One of the frequently used phrases that irks me most in my work with ESOs and other economic development organizations and professionals who also support minority and female entrepreneurs is, “you have to meet people where they are.” It bothers me so much because I see it as a thinly veiled expression of racism, sexism, and/or classism.
A very similar phrase that I take the same issue with is “we need to focus on the low-hanging fruit.”
Let me explain. The phrase “you have to meet people where they are,” is used when one person is trying to explain to another that his/her expectations are too high. For example, “we’d love to be a bit stricter about the quality of the financial projections but you have to meet people where they are,” or, “we don’t train our entrepreneurs to pursue contracts that don’t have set-asides because we need to stay focused on the low-hanging fruit where there are minority- or woman- owned business participation requirements.”
Thus, the phrase “you have to meet people where they are,” is really the polite way of saying, “I don’t believe that people in this group are capable of performing up to the industry standard, so I’m not even going to try to teach them to.” It’s paternalistic, insulting, and, since it’s typically used when we’re talking about entrepreneurs who are minority and/or female and/or from low-income neighborhoods, it’s thinly veiled racism, sexism, and/or classism.
It reminds me of an interaction, just like so many others, that I had when I was speaking at a workshop for a continuing education group for alums of one of the top universities in the nation. I spoke about some of the barriers faced by minority business owners and then we had some minority entrepreneurs speak to the class about their experiences building their businesses and the barriers they faced in doing so. At the end of the session, one of the white gentlemen in the class said, “Thank you for coming and speaking to us about this. All of the entrepreneurs were just so intelligent and run their businesses so well, it’s hard for us to imagine that they face barriers so it was fascinating to hear about it.” (I’m paraphrasing from memory). He genuinely thought he was giving the business owners a compliment and couldn’t see the racism in his statement: that he assumed what we were referring to as barriers to entrepreneurial success for minority business owners weren’t barriers at all but were actually just the result of minority business owners being unintelligent and/or not managing their businesses well and he was shocked to find out that intelligent, effective minority business leaders faced real challenges that white males do not.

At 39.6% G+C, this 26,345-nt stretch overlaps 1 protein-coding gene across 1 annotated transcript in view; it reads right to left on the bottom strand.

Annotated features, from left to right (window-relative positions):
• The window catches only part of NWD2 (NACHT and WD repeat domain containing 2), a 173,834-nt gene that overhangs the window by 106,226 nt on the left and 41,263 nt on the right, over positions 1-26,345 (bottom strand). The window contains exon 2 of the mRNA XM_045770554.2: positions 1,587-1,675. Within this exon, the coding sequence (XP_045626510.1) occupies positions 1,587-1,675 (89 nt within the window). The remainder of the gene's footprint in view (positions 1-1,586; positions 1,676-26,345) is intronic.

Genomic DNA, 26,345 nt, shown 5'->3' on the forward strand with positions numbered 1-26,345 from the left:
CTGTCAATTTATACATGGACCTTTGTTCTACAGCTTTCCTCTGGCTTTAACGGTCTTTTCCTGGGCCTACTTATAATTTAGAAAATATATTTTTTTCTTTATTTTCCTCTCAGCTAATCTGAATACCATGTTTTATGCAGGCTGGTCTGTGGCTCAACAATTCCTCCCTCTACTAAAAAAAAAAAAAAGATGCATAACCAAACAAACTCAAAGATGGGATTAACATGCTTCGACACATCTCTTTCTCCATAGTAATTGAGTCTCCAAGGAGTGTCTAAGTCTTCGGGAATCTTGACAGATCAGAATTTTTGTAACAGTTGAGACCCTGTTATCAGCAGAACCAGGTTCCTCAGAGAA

Using the phrase, “you have to meet people where they are,” to explain why you’re setting expectations so low – lower than they would be set for a white male – is the same thing as the racist statement above. It’s a statement that you don’t believe in the capability of the people you’re serving to perform at the highest level and I don’t think anyone who doesn’t believe minorities or women or folks from low-income backgrounds can perform at the highest level should be in charge of running programs to help them succeed.
Another, less insidious but still annoying use of the phrase is something like, “it would be great if we could require a business to have paying customers to participate, but you have to meet people where they are.” In this case, whoever is organizing the program just isn’t being precise (or isn’t being honest) about who the program is designed to serve. If you’re creating a program you want those with paying customers to participate in, that’s a different business stage and a different program than one you want new entrepreneurs with no customers to participate in. So saying, “it would be great if we could require a business to have paying customers to participate, but you have to meet people where they are,” is just disingenuous; the person should be saying, “we don’t require the business owners to have customers yet because it’s tailored to brand new businesses and helps them launch and attract their first few customers while this other program we have focuses on established businesses.”
Now, of course, the phrase itself isn’t necessarily racist, sexist, or classist. One might use it appropriately to say something like, “most of the entrepreneurs we serve in this program have little to no background reading, creating, or analyzing financial statements so, in order to ensure that they create high quality financial projections, we spend additional time on this topic in our program.” That’s meeting people where they are in the way it should be used: never lowering standards or expectations but being aware of the backgrounds of those you serve and willing to get them the resources needed to excel. Unfortunately, it’s so much more often used negatively than positively that it’s become one of my least favorite phrases.
Grant givers – you should pay attention to these things before you write checks to entrepreneurship support organizations because the leaders of these programs have a huge ability to impact the entrepreneurs they serve through that programming and you want to work with those who both believe in the ability of the clients they serve to excel and who understand the differences inherent in serving entrepreneurs at different stages of business growth.
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